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How to avoid collaboration overload

Sharon Florentine | March 10, 2016
Collaboration can do wonders for your organization's productivity, but there's a dark side. With an increase in collaboration comes an increase in burnout and attrition. The good news: Technology can help.

Are you feeling the effects of collaboration overload?

If you are, you’re not alone. As collaboration becomes a strategic initiative for businesses looking to increase productivity and cross-functional capability within the workforce, there's a much greater risk that your best employees are going to burn out.

According to a recent Harvard Business Review report that gauged responses from more than 300 organizations, many times the proportion of time workers spend in meetings, responding to requests for help and working in various collaboration and team-focused applications hovers around 80 percent. That leaves little time for all the critical work employees must complete on their own. In fact, according to the report, "performance suffers as they are buried under an avalanche of requests for input or advice, access to resources or attendance at a meeting. They take assignments home, and soon, according to a large body of evidence on stress, burnout and turnover become real risks," according to the research.

HBR's report shows that, in most cases, the distribution of collaborative work is often lopsided, with 20 percent to 35 percent of value-added collaboration coming from only 3 percent to 5 percent of your employees. "As people become known for being both capable and willing to help, they are drawn into projects and roles of growing importance. Their giving mindset and desire to help others quickly enhances their performance and reputation," but it can also degrade their individual performance, increase stress and lead to disengagement, frustration, burnout and, finally, turnover, according to the report.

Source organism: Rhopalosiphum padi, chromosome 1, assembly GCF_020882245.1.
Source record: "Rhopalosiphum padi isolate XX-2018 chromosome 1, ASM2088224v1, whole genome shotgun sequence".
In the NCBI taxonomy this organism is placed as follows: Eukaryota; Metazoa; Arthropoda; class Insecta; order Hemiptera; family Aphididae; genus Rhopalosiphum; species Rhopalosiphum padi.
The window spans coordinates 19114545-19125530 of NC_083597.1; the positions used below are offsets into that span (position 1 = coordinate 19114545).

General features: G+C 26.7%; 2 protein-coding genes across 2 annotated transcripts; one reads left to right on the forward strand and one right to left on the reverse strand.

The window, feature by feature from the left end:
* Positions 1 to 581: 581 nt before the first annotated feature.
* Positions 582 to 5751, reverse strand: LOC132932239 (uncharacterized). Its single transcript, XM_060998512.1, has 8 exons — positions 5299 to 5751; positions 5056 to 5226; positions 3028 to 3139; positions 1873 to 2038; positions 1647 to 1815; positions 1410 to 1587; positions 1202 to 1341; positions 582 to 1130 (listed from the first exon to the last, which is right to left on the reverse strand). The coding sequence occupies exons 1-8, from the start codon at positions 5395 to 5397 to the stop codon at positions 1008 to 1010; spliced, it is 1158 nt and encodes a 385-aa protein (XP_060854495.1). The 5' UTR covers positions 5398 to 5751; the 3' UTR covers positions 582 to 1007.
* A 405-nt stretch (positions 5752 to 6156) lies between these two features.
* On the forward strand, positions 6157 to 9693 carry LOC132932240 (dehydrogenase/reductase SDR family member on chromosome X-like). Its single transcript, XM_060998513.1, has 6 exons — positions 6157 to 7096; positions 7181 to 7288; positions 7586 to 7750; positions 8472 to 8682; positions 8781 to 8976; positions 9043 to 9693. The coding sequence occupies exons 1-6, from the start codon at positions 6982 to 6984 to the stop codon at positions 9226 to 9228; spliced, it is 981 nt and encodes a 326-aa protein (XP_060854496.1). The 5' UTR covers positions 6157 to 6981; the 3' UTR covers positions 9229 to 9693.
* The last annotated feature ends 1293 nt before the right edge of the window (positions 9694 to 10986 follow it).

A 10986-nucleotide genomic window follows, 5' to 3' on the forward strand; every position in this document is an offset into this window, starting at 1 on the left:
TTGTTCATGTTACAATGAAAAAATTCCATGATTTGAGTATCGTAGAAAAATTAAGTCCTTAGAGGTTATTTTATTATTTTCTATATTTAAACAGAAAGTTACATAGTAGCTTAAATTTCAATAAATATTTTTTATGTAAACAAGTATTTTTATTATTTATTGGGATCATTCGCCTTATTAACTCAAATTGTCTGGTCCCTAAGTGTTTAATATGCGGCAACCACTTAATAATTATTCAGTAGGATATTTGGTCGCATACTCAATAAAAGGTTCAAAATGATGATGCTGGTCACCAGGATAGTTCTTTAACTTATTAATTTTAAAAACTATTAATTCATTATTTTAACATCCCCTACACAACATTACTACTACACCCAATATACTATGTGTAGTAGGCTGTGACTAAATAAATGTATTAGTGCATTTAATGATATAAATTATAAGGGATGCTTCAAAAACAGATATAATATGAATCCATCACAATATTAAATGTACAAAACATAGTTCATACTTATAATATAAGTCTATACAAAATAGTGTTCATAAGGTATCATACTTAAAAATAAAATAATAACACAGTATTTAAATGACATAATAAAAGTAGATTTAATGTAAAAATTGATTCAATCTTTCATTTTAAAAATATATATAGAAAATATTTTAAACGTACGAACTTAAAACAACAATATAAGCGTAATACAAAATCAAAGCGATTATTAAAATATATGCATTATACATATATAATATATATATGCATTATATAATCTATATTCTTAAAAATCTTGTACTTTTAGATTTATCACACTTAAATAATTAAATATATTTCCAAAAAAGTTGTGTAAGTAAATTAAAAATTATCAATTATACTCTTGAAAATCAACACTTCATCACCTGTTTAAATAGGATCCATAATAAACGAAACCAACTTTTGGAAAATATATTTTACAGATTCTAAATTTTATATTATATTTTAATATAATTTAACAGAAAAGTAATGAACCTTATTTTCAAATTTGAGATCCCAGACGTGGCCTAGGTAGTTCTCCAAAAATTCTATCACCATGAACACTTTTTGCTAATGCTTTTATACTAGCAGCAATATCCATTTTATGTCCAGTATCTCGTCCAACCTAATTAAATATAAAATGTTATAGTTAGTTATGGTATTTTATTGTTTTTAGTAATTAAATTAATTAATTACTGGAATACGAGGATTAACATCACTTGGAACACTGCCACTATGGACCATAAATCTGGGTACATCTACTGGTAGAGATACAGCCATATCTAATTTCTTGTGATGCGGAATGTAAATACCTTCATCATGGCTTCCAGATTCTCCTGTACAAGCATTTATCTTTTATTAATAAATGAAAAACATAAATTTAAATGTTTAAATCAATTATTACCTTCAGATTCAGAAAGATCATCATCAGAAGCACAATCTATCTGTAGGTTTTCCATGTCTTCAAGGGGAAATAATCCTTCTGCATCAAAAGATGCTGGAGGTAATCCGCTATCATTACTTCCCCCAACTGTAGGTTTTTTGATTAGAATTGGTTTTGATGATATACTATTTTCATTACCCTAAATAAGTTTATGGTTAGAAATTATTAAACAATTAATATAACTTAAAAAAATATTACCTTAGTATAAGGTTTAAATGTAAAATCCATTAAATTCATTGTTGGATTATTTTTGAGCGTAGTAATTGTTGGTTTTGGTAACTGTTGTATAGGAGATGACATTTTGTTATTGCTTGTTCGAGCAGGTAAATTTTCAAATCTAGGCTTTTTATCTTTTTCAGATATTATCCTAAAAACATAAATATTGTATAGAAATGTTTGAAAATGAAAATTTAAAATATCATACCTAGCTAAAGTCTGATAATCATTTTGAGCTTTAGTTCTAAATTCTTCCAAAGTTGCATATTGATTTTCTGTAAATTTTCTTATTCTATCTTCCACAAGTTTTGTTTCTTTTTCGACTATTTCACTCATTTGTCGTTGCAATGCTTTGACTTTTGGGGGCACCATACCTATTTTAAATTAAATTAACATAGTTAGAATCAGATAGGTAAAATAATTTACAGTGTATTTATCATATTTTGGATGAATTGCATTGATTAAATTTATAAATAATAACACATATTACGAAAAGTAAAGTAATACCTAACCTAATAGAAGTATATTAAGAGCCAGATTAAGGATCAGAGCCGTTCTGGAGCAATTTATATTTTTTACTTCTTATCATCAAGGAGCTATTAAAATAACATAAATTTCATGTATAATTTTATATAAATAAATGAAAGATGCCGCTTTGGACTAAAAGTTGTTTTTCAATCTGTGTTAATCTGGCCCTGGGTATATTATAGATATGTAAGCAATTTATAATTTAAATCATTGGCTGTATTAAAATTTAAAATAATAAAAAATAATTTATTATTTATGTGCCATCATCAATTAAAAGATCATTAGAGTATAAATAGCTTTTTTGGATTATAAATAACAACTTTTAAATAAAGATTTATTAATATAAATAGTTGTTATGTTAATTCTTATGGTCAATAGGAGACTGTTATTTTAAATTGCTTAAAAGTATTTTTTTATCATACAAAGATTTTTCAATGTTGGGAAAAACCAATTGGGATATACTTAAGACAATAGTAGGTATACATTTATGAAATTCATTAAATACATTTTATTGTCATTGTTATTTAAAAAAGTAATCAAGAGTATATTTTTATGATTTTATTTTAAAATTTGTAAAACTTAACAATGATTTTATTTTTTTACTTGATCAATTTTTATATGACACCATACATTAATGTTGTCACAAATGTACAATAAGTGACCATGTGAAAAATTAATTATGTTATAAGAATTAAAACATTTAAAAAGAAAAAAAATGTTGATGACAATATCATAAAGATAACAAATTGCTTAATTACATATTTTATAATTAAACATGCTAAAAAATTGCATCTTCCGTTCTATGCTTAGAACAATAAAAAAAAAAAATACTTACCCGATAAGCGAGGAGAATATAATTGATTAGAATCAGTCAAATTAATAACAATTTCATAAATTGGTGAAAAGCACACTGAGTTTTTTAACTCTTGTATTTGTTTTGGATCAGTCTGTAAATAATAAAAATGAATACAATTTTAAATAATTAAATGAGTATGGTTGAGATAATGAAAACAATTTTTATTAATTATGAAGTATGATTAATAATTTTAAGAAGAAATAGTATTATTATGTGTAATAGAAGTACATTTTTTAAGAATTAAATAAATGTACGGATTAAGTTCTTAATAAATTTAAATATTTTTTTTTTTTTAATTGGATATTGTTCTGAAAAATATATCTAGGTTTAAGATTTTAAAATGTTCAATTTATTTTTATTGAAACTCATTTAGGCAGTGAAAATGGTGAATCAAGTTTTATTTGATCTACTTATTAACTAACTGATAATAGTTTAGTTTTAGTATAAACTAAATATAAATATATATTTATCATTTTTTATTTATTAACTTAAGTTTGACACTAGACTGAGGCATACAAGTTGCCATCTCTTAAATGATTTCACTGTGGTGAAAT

Willing and able

"The more willing the employee, the more they are asked to add to their plate. This used to be high-value for employers, but it's leading to major dissatisfaction for employees long-term. From our own data, too, we see that women are even more prone to be supporting and taking part in these cross-functional collaboration roles, while data shows men are less so. It's fascinating and sobering to see the data here, and the trend of workers overextended and burning themselves out," says Kris Duggan, CEO of enterprise goal-setting and collaboration software solutions company BetterWorks.

How your business take advantage of collaboration without pushing your most valuable employees straight into a burn-and-churn cycle? The answer is data, says Duggan. Being able to track projects, collaborative efforts and interpersonal dependencies is key to making sure no one is taking on too much, and that workloads are distributed evenly so that bottlenecks don't occur, he says.

Duggan says that the number-1 barrier to operational efficiency is accurate tracking of interdepartmental dependencies. In the past, CIOs and managers would direct their teams to focus solely on their own projects and the result was a very siloed organization; over the past decade collaboration has become the norm and so the emphasis must change to understand the rewards versus the risks in that new mindset, Duggan says.


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